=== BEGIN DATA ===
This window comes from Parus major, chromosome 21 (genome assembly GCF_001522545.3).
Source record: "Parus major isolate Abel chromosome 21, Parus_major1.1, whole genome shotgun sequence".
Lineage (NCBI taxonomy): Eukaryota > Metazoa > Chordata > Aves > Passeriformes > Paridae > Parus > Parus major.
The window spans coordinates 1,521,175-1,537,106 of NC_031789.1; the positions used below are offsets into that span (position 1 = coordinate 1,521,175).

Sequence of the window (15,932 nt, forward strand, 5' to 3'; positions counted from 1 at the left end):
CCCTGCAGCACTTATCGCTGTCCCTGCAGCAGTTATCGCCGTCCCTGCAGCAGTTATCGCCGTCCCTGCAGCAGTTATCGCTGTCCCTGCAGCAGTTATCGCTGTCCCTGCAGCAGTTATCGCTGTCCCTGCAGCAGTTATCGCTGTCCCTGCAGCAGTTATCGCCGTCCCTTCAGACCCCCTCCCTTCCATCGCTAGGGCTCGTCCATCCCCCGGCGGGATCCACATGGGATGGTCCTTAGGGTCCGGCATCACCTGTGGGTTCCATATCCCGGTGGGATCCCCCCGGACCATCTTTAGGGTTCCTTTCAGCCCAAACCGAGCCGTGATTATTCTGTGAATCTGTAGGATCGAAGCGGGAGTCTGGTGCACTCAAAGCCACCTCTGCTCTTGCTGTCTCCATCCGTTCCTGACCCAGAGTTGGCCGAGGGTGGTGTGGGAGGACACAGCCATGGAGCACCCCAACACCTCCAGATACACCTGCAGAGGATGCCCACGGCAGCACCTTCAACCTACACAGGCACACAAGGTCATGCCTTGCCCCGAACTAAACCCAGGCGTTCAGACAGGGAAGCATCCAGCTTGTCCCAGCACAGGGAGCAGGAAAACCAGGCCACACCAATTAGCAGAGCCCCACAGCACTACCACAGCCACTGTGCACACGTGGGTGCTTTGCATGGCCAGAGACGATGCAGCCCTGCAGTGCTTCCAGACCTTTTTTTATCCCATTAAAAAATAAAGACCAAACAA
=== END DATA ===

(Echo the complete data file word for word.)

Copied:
This window comes from Parus major, chromosome 21 (genome assembly GCF_001522545.3).
Source record: "Parus major isolate Abel chromosome 21, Parus_major1.1, whole genome shotgun sequence".
Lineage (NCBI taxonomy): Eukaryota > Metazoa > Chordata > Aves > Passeriformes > Paridae > Parus > Parus major.
The window spans coordinates 1,521,175-1,537,106 of NC_031789.1; the positions used below are offsets into that span (position 1 = coordinate 1,521,175).

Sequence of the window (15,932 nt, forward strand, 5' to 3'; positions counted from 1 at the left end):
CCCTGCAGCACTTATCGCTGTCCCTGCAGCAGTTATCGCCGTCCCTGCAGCAGTTATCGCCGTCCCTGCAGCAGTTATCGCTGTCCCTGCAGCAGTTATCGCTGTCCCTGCAGCAGTTATCGCTGTCCCTGCAGCAGTTATCGCTGTCCCTGCAGCAGTTATCGCCGTCCCTTCAGACCCCCTCCCTTCCATCGCTAGGGCTCGTCCATCCCCCGGCGGGATCCACATGGGATGGTCCTTAGGGTCCGGCATCACCTGTGGGTTCCATATCCCGGTGGGATCCCCCCGGACCATCTTTAGGGTTCCTTTCAGCCCAAACCGAGCCGTGATTATTCTGTGAATCTGTAGGATCGAAGCGGGAGTCTGGTGCACTCAAAGCCACCTCTGCTCTTGCTGTCTCCATCCGTTCCTGACCCAGAGTTGGCCGAGGGTGGTGTGGGAGGACACAGCCATGGAGCACCCCAACACCTCCAGATACACCTGCAGAGGATGCCCACGGCAGCACCTTCAACCTACACAGGCACACAAGGTCATGCCTTGCCCCGAACTAAACCCAGGCGTTCAGACAGGGAAGCATCCAGCTTGTCCCAGCACAGGGAGCAGGAAAACCAGGCCACACCAATTAGCAGAGCCCCACAGCACTACCACAGCCACTGTGCACACGTGGGTGCTTTGCATGGCCAGAGACGATGCAGCCCTGCAGTGCTTCCAGACCTTTTTTTATCCCATTAAAAAATAAAGACCAAACAA